Trail Tales: Skating 010

We’ve had wonderfully warm weather lately, at least for February in Whitehorse. And with warm weather comes wonderful glide on the ski trails.

If you’ve been out skiing in these glorious conditions (shame on anyone who hasn’t been outside!), you will have noticed all the skaters out on the trails, gliding elegantly along. Tempting, isn’t it?

So, what is all this skating stuff about, and how does the average recreational skier get into it?

The Gear

Skating equipment is a little different from the classic or touring equipment. The skis are shorter (usually about 10 cm shorter than your classic skis), with a stiffer camber.

Poles are longer, reaching to somewhere between chin and nose, rather than the armpit length we are used to. And boots are higher, with more ankle support and a stiff sole.

Just like buying classic gear, getting the right fit for your skate gear is crucial. Poor fit equates to no fun and equipment that will ultimately end up in your closet, covered in dust.

Ill-fitting boots, skis with the wrong camber and poles the wrong length add up to misery.

The Technique

Skating is all about glide, so there is no grip wax involved, just glide wax. It is the ultimate solution to those days (albeit rare in Whitehorse), when you can’t quite find the right grip wax for your classic skis.

And, just like classic ski technique, glide is all about weight transfer. So, if you can’t balance well on one ski when you are into classic technique, forget about trying to skate. It just won’t work. Instead, work on developing that balance.

Skating can be a tricky skill to learn, but a joy to practise once you start getting the basics down.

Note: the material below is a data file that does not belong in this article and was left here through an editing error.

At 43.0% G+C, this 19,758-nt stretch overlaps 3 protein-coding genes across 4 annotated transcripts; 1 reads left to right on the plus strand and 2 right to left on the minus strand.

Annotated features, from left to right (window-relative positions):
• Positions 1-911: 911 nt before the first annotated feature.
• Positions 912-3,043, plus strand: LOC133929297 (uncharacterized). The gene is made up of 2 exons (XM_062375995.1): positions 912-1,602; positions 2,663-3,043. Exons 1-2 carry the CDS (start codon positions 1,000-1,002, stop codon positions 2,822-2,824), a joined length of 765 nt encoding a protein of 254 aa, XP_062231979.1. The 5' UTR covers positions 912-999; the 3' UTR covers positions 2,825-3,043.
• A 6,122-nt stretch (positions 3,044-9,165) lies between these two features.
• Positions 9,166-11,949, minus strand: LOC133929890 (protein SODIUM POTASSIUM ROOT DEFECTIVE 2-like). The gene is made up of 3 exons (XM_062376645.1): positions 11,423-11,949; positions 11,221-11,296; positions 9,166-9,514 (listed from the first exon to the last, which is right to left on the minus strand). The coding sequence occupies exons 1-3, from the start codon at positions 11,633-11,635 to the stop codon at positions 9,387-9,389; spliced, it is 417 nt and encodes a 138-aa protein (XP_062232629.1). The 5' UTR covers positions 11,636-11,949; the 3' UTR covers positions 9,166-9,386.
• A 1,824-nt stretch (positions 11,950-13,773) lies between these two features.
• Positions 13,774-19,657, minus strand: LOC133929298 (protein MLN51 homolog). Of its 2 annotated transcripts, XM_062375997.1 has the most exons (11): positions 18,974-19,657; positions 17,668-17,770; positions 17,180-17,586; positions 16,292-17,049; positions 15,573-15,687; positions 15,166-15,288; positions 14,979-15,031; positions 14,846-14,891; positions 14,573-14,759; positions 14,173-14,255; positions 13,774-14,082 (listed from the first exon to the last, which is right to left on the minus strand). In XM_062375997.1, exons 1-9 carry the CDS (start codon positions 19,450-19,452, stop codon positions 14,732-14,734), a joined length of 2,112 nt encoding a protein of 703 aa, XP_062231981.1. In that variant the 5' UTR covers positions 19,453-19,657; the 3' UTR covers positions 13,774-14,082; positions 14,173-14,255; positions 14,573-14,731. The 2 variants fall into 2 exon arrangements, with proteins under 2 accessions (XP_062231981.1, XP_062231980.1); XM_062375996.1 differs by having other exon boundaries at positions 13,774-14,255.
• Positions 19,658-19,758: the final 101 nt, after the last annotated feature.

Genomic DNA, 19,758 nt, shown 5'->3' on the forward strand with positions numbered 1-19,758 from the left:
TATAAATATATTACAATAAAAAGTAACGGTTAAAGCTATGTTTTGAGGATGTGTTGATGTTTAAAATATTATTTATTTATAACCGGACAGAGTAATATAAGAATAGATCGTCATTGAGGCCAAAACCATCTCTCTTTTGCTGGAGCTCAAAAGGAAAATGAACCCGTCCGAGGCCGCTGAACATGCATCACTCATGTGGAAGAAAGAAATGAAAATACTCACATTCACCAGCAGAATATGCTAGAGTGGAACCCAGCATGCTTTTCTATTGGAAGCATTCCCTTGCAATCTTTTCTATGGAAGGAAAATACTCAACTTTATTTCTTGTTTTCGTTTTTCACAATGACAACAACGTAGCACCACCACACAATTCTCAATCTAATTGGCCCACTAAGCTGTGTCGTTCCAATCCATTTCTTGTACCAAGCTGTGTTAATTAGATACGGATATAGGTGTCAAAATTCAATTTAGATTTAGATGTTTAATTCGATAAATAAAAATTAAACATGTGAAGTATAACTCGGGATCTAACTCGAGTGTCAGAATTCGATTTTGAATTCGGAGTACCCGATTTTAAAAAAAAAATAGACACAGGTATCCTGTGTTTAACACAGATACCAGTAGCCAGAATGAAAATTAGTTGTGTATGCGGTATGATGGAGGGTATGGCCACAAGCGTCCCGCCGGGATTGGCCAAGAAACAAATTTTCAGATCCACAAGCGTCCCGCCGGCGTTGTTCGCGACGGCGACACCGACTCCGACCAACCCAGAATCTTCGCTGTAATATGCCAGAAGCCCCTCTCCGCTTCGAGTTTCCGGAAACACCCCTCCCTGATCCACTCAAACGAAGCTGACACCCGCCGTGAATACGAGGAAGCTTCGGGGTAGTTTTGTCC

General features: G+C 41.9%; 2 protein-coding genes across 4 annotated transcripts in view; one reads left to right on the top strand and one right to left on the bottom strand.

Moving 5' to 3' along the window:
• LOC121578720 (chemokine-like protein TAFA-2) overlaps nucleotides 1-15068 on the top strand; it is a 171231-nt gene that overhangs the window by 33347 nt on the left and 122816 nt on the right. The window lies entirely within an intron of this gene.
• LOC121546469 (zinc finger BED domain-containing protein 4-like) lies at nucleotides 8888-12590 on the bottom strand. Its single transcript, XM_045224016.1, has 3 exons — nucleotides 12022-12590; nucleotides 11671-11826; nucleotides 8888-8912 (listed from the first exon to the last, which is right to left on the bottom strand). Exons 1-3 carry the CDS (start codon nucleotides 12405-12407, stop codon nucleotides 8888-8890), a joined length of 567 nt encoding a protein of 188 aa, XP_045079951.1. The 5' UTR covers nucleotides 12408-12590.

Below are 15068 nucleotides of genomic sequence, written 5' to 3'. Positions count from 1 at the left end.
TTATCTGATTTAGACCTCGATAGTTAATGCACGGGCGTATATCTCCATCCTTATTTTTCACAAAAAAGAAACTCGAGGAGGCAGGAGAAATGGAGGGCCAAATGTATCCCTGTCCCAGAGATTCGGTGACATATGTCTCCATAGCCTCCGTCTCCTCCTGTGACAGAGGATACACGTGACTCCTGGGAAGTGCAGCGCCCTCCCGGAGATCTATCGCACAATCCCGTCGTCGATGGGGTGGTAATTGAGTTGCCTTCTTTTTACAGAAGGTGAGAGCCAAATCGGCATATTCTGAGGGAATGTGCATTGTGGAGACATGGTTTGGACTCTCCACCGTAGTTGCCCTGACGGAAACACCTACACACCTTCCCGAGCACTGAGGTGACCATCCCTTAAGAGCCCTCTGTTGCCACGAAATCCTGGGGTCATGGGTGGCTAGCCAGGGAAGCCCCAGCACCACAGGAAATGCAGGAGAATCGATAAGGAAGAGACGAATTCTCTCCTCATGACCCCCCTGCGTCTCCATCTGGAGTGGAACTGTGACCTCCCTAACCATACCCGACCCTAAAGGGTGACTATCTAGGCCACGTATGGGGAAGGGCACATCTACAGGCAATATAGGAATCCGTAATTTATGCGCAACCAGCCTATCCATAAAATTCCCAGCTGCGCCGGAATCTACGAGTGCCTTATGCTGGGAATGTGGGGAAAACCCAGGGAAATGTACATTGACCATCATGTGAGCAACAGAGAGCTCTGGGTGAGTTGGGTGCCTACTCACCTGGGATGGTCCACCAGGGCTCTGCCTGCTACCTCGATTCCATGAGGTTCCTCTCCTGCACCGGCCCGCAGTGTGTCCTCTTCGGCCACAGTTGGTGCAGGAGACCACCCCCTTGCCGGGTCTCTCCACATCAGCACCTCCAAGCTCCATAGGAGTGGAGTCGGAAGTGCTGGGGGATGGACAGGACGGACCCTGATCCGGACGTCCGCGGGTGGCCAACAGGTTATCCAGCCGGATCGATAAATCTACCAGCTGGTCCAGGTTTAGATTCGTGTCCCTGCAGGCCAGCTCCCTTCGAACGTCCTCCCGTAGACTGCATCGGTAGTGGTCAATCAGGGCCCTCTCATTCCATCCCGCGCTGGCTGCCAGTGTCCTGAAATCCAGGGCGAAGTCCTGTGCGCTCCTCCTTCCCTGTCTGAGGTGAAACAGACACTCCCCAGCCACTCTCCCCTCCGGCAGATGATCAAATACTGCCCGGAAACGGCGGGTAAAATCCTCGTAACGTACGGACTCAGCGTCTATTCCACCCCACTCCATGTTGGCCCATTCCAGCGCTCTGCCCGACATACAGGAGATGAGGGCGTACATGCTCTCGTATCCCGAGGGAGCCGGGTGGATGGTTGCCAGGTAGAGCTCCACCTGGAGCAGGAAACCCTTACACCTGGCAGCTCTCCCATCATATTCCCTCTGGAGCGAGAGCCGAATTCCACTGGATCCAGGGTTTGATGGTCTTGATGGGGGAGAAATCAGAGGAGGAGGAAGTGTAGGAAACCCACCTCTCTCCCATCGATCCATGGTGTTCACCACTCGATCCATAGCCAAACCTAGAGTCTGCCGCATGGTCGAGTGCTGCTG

It’s also not an easy thing to learn on your own; watch others and mimic what they do and you will spend the next 20 years trying to unlearn the bad habits you’ve picked up (I know from experience).

Find yourself an instructor and take a lesson or two (or better, a series of lessons) and your investment will be paid off many-fold in great memories and loss of frustration.

When to Skate

Since skating is all about glide, forget about trying it in those cold conditions with fresh snow that’s more akin to sandpaper than frozen water.

If glide isn’t good, get those classic skis out instead. Ditto for fresh, soft snow; hard pack, although not ice, is the best for skating.

And since there is more side-to-side gliding, you need more trail width than usual, especially on the uphills.


Just like learning to ski using classic technique, the best way to start skating is on a flat surface without poles to complicate things. Here you learn to get that weight over the ski and focus on your glide.

Forget about climbing hills or using your poles until you are comfortable on the flats. See how long you can glide on each ski, and perfect that balance (there is that word again).

Only then come the poles and a chance to learn the various skating techniques you will use in different conditions.

You will quickly learn the difference between one-skate, two-skate, offset and diagonal skate. The principles are the same for each style, but timing and coordination differ.

When you are out on the trails, the various techniques will soon come naturally and you won’t have to think about it any more.

There seem to be plateaus involved when learning to skate. Sometimes you feel as if you’ll never get it, but suddenly the coordination and timing kick in and you are moving along effortlessly and gracefully.

The perseverance is worth it and your friends will be in awe!

See you on the trails.

Claude Chabot is executive director of the Whitehorse Cross Country Ski Club. If you have questions about the club or its extensive network of trails, you can reach Claude at [email protected]

Claude Chabot is executive director of the Whitehorse Cross Country Ski Club. If you have questions about the club or its extensive network of trails, you can reach Claude at [email protected]

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